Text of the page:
August 08, 2018
2 min read

IBS-D can lead to suicidal thoughts

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More than 10% of patients with diarrhea predominant irritable bowel syndrome admitted to feeling suicidal thoughts, according to data from a survey published in the UEG Journal.

Hans Törnblom, MD, PhD , of the department of internal medicine and clinical nutrition at the Institute of Medicine at the University of Gothenburg in Sweden, and colleagues wrote that IBS-D can have a major effect on patient quality of life. However, the health impact of the disorder on patients in relation to their symptom burden has not been fully explored.

“IBS can be an extremely tough, emotional and difficult condition to live with and, in addition to dedicating resources to improve the physical burden of IBS, it is essential that care and investment is committed to providing psychological and emotional support for patients,” Törnblom said in a press release. “This should come from multi-disciplined healthcare professionals, as well as family members, friends and colleagues.”

For the survey, patients and health care providers in Australia, Canada, France, Germany, Italy, Spain and the United Kingdom completed online questionnaires consisting of IBS-D-related statements scored with a seven-point Likert scales.

Of 513 patients (70% female, mean age 40.9 years) who completed the survey, 11% agreed with the statement, “when my IBS is bad, I wish I was dead.” Nineteen-percent reported that they used antidepressants daily, and 33% thought health care providers needed to “listen and provide more support.”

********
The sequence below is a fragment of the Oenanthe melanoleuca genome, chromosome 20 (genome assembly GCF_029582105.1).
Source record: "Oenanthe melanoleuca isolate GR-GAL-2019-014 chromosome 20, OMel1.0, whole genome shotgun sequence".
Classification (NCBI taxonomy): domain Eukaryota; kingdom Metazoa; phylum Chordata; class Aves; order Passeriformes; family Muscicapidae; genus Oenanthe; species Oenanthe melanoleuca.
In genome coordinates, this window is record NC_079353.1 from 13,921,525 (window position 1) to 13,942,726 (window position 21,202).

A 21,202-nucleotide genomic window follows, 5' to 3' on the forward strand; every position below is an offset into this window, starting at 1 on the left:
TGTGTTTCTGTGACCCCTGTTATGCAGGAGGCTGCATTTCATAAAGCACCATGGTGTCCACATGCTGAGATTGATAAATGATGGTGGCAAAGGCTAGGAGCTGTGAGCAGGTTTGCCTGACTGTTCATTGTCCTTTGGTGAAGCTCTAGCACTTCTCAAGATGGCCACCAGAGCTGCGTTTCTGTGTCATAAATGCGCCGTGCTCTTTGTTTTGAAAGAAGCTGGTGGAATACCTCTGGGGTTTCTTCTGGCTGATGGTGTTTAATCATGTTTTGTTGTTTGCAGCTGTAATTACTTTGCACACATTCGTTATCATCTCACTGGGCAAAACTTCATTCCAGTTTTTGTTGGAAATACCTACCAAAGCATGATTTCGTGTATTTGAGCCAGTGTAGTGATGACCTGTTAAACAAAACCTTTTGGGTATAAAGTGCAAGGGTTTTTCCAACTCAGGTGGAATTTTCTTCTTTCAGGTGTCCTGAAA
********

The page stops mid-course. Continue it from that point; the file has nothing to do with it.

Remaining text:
Nearly half of the patients (46%) said they would be willing to “try anything” to help manage their IBS, and 49% reported that they would use daily treatment for the rest of their lives if it prevented their symptoms from flaring.

Among the 366 primary care physicians and 313 gastroenterologists who completed the survey, 70% and 65% respectively felt it was important that patients feel listened to and supported, 73% agreed their main aim was to improve quality of life and approximately 30% felt frustrated about managing IBS-D.

“The majority of IBS sufferers do not seek medical advice for their condition,” Törnblom said in the release. “Of those that do speak to a healthcare professional, it is clear that there are high levels of dissatisfaction with the level of care that they currently receive. Healthcare professionals experience a degree of uncertainty and complexity in managing IBS patients and the research indicates the need for higher levels of communication between care providers and patients to facilitate improved patient outcomes.” – by Alex Young.

Disclosures: Törnblom reports that he served on advisory boards for Allergan, Almirall and Shire. Please see the full study for all other authors’ relevant financial disclosures.